Monday, 19 October 2009

Sixtus V, Domenico Fontana and the Replanning of Rome

As is well known, in 1585 pope Sixtus V charges Fontana with restructuring the city of Rome as a part of the counter-reformist agenda of the Catholic Church. In the period of five years -— for Sixtus's papacy turned out to be that short -— Fontana succeeds in doing something which today we might describe as re-inventing the city. His vision, unmistakably revealed in a well-known drawing, no longer deals with the city as a static, controlled object . Rather, the city is conceived of as a network. Urban spaces become nodes, identified by the vertical markers of obelisks and columns, and these are tied together with a web of straight streets, "tunnels of vision" intended to drive one onward to the next nodal space.

Fontana's intervention is amply documented and discussed in the literature, but the significance of his conceptual leap is not. For example, as late as 1963, such a respected historian as Henry Millon would write that "we have yet to have a clear picture as to what Fontana and Sixtus the Fifth intended with their streets and obelisks 6." Yet the consequences of Fontana's and Sixtus's work for a new idea of the city seem apparent. First, operating on the city is not an activity in which all the elements of a spatial composition are controlled, as they would be in a building, but an undertaking in which a hierarchical framework functions as the structure for incremental development, growth, and change. Second, the intimate connection between city shape and movement flow becomes the generator of urban form, intended to respond to the increasingly pressing need to communicate and transport, not just to be an assemblage of spaces. And finally, the realization begins to emerge that the city, because of its complex nature, requires new rules and structures that can manage both its administrative and spatial aspects.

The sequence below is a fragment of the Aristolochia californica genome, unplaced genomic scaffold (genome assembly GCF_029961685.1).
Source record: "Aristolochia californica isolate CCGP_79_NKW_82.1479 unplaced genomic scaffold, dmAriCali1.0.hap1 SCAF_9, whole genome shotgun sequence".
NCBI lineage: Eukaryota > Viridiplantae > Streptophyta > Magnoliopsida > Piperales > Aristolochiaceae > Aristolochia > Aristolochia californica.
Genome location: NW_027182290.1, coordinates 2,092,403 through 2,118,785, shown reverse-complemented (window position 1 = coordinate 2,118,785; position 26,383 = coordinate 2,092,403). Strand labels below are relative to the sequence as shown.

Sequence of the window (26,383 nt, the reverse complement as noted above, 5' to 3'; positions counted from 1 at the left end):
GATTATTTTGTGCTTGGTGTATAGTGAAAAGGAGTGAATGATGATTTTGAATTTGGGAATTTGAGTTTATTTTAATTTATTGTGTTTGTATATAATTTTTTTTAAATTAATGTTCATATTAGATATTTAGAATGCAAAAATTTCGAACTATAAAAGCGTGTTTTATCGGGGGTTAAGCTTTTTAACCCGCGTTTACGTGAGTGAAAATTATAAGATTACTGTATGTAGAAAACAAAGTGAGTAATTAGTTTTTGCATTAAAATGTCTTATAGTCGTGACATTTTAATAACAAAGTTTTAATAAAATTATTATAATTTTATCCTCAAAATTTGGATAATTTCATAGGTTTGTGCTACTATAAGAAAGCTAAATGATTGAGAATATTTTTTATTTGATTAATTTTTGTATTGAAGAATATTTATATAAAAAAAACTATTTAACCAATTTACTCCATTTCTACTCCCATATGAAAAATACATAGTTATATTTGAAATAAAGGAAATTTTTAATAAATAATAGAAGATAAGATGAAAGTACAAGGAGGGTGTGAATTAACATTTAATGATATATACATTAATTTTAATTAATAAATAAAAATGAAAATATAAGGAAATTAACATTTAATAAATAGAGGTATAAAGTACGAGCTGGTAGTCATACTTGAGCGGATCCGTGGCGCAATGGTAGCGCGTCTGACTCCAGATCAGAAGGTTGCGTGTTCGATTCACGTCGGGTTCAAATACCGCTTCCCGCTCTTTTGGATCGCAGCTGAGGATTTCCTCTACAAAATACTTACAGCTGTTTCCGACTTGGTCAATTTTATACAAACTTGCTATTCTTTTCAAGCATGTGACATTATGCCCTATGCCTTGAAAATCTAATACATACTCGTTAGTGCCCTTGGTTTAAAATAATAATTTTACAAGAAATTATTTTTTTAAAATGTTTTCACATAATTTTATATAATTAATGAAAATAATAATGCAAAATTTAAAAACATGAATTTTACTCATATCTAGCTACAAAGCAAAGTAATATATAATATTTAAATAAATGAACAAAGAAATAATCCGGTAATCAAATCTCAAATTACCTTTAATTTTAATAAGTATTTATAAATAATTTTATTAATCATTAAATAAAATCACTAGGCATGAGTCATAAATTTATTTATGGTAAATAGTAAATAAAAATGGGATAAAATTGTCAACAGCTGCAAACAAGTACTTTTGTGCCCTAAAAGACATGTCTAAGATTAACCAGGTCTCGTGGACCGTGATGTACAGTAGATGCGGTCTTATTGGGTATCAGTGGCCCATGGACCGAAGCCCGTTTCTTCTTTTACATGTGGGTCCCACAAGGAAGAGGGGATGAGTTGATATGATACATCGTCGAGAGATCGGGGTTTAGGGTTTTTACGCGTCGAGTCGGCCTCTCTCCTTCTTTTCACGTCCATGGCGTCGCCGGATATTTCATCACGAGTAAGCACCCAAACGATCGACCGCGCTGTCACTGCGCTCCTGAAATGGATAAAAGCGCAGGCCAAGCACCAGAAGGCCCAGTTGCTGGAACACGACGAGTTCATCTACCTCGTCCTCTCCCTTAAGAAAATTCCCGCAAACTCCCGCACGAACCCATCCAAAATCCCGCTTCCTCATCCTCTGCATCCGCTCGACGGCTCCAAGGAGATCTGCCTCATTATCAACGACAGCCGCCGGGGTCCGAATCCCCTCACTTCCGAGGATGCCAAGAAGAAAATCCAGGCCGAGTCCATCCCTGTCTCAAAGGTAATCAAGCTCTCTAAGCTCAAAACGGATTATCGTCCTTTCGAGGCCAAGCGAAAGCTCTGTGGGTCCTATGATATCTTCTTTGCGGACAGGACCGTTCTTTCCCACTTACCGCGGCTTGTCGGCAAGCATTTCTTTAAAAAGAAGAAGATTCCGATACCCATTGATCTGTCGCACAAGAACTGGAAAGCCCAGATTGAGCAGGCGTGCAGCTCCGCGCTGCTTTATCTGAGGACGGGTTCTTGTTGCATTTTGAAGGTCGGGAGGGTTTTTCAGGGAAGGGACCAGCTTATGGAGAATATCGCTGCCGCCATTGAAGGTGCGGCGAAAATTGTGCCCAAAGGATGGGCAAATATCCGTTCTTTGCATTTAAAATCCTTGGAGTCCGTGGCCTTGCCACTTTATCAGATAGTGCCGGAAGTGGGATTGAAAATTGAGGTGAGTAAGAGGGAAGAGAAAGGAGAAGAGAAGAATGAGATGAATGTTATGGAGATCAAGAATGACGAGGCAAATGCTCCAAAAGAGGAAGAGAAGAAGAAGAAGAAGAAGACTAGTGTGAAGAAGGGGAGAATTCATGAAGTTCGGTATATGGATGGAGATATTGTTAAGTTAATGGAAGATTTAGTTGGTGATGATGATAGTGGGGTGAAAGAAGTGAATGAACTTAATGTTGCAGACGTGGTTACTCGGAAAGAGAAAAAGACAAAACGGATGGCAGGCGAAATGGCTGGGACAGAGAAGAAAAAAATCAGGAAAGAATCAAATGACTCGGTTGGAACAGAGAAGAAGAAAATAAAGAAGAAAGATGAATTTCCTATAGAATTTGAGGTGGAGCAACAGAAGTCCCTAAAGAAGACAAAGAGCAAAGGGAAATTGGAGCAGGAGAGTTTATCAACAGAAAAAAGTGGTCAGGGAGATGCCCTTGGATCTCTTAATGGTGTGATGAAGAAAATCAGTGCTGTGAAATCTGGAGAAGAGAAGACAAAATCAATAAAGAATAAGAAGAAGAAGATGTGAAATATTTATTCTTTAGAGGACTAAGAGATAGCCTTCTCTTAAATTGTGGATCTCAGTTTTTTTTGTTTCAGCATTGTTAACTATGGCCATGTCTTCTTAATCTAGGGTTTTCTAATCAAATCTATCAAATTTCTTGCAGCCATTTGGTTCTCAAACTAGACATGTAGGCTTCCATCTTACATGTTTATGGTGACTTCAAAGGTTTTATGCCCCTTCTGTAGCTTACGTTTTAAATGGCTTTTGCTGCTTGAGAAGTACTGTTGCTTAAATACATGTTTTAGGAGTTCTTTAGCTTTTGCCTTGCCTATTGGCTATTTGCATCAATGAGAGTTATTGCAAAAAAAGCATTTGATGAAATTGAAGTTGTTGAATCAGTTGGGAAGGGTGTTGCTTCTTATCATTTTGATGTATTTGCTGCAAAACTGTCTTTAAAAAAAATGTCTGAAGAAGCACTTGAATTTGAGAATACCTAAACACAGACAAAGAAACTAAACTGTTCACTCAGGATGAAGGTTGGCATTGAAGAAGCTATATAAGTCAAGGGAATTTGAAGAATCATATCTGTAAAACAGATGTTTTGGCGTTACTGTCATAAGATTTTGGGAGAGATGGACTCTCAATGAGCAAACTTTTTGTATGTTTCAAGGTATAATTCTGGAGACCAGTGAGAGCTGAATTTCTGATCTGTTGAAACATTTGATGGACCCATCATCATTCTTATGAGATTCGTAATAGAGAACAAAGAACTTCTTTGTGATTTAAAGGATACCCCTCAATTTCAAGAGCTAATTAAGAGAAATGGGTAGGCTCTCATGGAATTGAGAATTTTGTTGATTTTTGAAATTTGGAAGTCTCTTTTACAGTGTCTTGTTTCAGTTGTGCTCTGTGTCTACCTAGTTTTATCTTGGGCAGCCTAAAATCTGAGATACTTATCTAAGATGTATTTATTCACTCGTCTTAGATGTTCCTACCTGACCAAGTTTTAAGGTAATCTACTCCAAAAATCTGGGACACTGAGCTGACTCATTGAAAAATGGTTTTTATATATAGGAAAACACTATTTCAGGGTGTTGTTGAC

This conception is not independent from architectural control of elements and spaces woven into the urban network. On the contrary, architecture provides the means by which nodes and connections acquire spatial presence, as the great squares of baroque Rome illustrate.

Fontana's brilliant intuition foreshadows a conception of the city that increasingly reflects reality in today's world.

Extracted from
Guido Francescato City as Home and City as Network: Contrasting Paradigms in History

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